COLUMBUS — The clock did not strike midnight on Ohio State’s perfect season Saturday night at Indiana.
But it may have for the Buckeyes’ defense as we know it.
A 52-49 win that was not secured until the witching hour confirmed once and for all the assembly line of dominant units that once rolled through Columbus is in need of major repair.
While a measure of perspective is likely to reassure the Buckeyes — a team that won six games a year ago jumped a spot to seventh in the latest AP poll — the post-victory tone was strangely muted.
Players quietly shuffled up a winding hill to the team bus. Those on the defense used adjectives like “horrendous” and “embarrassing.” And coach Urban Meyer longed for answers.
“I’m not sure what my feeling is right now,” Meyer said. “I’m anxious to get back home to get back to work. I wish I was in the office right now.”
It was 12:30 a.m., and you got the impression he was not kidding.
A defense beset by injury, inexperience, and ineffectiveness has left him rethinking the way he runs his team.
Meyer usually delegates the responsibility of coaching the defense almost completely to his assistants. His focus is on the offense that torched IU for 578 yards and special teams; coordinator Luke Fickell runs the defense. But the status quo is not up to his standards.
The defense is testing Ohio State’s 272-0-1 all-time mark in games it scores at least 35 points. Though the statistics from Saturday are skewed slightly by Indiana’s two touchdowns and a recovered onside kick in the last two minutes, the 49 points were the most OSU has allowed since a 63-14 loss to Penn State in 1994. The Buckeyes now rank 71st nationally in total defense (400 yards allowed per game) and have yielded a combined 89 points the last two weeks.
Their leading tackler against Indiana? Zach Boren, who only switched from fullback to linebacker last Tuesday.
Asked if he planned to devote more time to the defense, Meyer said, “Oh yeah, yep.”
What are the issues?
“I’ve got to get more involved and find out,” he said.
One issue is a staggering lack of depth aggravated by a sudden flurry of injuries.
Just listen to Meyer’s rationale for moving Boren, which struck him as he surveyed the linebackers before Tuesday’s practice. Etienne Sabino was out (broken leg), as were Ryan Shazier and most of the top reserves with minor injuries.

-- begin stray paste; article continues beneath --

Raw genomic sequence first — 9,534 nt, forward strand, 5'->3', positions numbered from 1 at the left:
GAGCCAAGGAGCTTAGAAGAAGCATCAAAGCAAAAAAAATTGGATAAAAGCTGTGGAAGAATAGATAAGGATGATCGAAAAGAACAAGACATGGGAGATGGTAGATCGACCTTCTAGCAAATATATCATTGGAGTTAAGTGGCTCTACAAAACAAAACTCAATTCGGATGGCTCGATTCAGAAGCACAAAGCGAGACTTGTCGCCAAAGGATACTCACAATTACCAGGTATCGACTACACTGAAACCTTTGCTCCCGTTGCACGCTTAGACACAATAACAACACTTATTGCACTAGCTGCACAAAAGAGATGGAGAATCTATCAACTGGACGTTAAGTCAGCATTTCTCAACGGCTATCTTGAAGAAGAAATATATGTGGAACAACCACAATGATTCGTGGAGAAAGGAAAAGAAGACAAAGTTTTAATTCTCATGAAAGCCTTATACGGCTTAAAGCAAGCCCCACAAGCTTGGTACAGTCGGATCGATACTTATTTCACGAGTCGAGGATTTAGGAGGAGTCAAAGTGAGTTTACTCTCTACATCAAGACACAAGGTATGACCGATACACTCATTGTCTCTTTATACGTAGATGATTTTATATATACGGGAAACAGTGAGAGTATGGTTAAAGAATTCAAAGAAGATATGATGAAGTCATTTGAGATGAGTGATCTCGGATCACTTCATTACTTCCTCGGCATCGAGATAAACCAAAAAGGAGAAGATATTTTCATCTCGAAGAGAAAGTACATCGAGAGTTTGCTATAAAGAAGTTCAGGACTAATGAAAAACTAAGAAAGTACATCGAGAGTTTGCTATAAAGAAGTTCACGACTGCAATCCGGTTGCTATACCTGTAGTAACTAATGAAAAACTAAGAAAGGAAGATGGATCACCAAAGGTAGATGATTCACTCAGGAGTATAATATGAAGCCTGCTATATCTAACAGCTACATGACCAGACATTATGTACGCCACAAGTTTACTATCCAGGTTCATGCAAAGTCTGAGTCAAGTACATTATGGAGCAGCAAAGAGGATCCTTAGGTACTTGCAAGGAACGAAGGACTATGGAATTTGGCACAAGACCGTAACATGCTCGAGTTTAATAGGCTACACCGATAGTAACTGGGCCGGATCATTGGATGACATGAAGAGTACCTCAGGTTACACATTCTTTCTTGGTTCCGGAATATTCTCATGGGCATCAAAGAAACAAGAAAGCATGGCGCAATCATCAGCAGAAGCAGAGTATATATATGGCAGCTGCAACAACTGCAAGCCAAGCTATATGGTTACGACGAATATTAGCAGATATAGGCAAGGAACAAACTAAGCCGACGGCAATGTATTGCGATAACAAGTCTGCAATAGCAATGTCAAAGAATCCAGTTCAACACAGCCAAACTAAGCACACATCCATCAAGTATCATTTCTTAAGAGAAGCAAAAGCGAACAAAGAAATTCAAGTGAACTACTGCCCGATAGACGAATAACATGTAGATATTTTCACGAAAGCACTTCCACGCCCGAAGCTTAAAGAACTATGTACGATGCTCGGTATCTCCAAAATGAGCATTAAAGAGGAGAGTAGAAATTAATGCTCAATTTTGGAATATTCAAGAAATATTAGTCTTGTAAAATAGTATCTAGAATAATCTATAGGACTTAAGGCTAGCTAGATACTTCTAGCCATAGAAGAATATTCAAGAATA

“I’m not a math major, but you’re starting to get real thin,” Meyer said. “I was jogging out to practice, and I looked at [Zach], and I had that horrible gut feeling that we had to get some experience and a veteran guy over there to help us out.”
Boren, who was recruited as a linebacker but has served as the Buckeyes’ starting fullback in each of his four seasons, said he jumped at the offer. Meyer hinted later the switch could be permanent.
“I’ll do whatever it takes,” Boren said after his eight-tackle performance.
Meyer, though, knows one stopgap is not a cure-all. The defensive issues run deeper, especially against teams like Indiana that favor a quick-hitting spread over power.
“We came in here, and we told ourselves we were going to hold this team to maybe a touchdown,” cornerback Travis Howard said of Indiana, which came in averaging 33 points per game. “And coming out , they put up that many points? It’s horrendous.”
Bradley Roby said the Buckeyes need to develop the “will to crush your opponent,” suggesting their high-scoring offense loosens the defense.
“I believe that’s exactly what happened,” said Roby, a sophomore cornerback. “Our offense got two or three scores, and I feel like as a defense we felt like we won the game, just joking on the sideline.”
Roby’s mood was not as light afterward.
“I don’t feel too good right now,” he said.
The good news for OSU: The lessons came in another win.
“The most important positive,” Meyer said, “is that you have a group of players and coaches getting on a plane right now heading back to Columbus at 7-0 with an opportunity to go 8-0.”
Contact David Briggs at:firstname.lastname@example.org,419-724-6084,or on Twitter @DBriggsBlade.